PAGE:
It is fun to give gifts but deciding on the proper gift for someone can be difficult. I have never needed to give a gift to a king, but I often struggle with coming up with good gift ideas for my wife. Receiving gifts can be fun. It’s especially nice when the person giving the gift knows you well enough to know what you need and the things that you like. A good gift fits your personality.

When Jesus was giving the sermon on the mount, he said, “if you sinful people know how to give good gifts to your children, how much more will your heavenly Father give good gifts to those who ask him.” Matthew 7:11 (NLT) Even though we sometimes struggle with knowing what gifts to give others, God always knows the best gifts to give us. He knows what we need and can use, and he wraps up his gifts with love. “The wages of sin is death, but the gift of God is eternal life in Christ Jesus our Lord.” Romans 6:23 (NKJV) Now that is an awesome gift!

Gentle Reader, at times we as humans use our gift giving to try and gain favor with someone. But God is not trying to buy our favor or our love. He gives to us freely because he loves us, knows us, and knows our needs. He knows that we all need the gift of grace. We all need forgiveness. We all need to have the penalty paid for our sins. We need the gift of God; eternal life through Jesus. “God so loved the world that He gave His only begotten Son, that whoever believes in Him should not perish but have everlasting life.” John 3:16 (NKJV) Don’t be too proud to accept the gift. “God saved you by his grace when you believed. And you can’t take credit for this; it is a gift from God.” Ephesians 2:8 (NLT) “Thanks be to God for his indescribable gift!” 2 Corinthians 9:15 (NIV)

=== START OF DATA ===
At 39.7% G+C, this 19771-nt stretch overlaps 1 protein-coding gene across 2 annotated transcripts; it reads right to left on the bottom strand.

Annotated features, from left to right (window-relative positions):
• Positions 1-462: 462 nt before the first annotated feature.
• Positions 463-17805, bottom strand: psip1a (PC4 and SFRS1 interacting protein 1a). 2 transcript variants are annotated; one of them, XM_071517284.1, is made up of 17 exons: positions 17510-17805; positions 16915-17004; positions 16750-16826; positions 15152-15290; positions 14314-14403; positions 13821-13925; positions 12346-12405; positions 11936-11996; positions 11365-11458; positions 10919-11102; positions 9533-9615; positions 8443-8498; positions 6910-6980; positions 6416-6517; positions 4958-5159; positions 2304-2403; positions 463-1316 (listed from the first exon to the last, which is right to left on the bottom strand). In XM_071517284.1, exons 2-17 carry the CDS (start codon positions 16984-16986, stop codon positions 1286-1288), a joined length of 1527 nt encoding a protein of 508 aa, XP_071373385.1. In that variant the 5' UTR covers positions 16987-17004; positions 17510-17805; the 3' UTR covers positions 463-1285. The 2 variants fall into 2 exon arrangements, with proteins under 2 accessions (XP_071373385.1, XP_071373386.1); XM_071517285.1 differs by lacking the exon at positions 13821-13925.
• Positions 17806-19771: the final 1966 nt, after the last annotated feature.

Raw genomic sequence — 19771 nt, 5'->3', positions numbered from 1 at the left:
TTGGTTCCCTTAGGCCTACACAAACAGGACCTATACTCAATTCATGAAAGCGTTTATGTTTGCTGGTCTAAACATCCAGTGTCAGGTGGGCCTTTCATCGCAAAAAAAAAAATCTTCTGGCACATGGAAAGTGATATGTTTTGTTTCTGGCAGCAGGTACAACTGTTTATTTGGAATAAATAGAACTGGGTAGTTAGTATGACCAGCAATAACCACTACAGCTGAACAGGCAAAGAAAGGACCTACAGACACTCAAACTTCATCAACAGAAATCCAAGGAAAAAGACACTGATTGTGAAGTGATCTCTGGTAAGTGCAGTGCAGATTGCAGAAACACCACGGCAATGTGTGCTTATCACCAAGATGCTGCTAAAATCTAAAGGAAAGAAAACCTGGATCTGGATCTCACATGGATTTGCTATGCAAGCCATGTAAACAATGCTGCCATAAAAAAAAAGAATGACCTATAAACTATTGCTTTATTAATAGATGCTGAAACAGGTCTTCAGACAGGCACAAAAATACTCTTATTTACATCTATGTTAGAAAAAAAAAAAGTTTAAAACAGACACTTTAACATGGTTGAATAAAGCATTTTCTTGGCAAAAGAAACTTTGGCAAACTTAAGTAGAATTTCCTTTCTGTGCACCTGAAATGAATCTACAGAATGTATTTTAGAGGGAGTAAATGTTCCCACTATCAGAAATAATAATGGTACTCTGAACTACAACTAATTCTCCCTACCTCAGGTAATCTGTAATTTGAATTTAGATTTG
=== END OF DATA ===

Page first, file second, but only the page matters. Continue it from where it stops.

Wednesday, January 2, 2019

Icy Promises

An Arkie's Faith column from the January 2, 2019, issue of The Mena Star.

The cold Kansas winter wind blew as the young boy walked down the icy country road. The gravel road was coated in sleet and ice. “Be careful, Bobby,” Daddy said, “you don’t want to slip and fall like I just did.” “Yes, Daddy,” Bobby answered. They had already been walking for more than a mile, and still had several more to go. Bobby had never seen a road that was so slick. The day before, there had been several inches of sleet, followed by heavy freezing rain. The ice coated everything making it impossible to travel the country roads by car.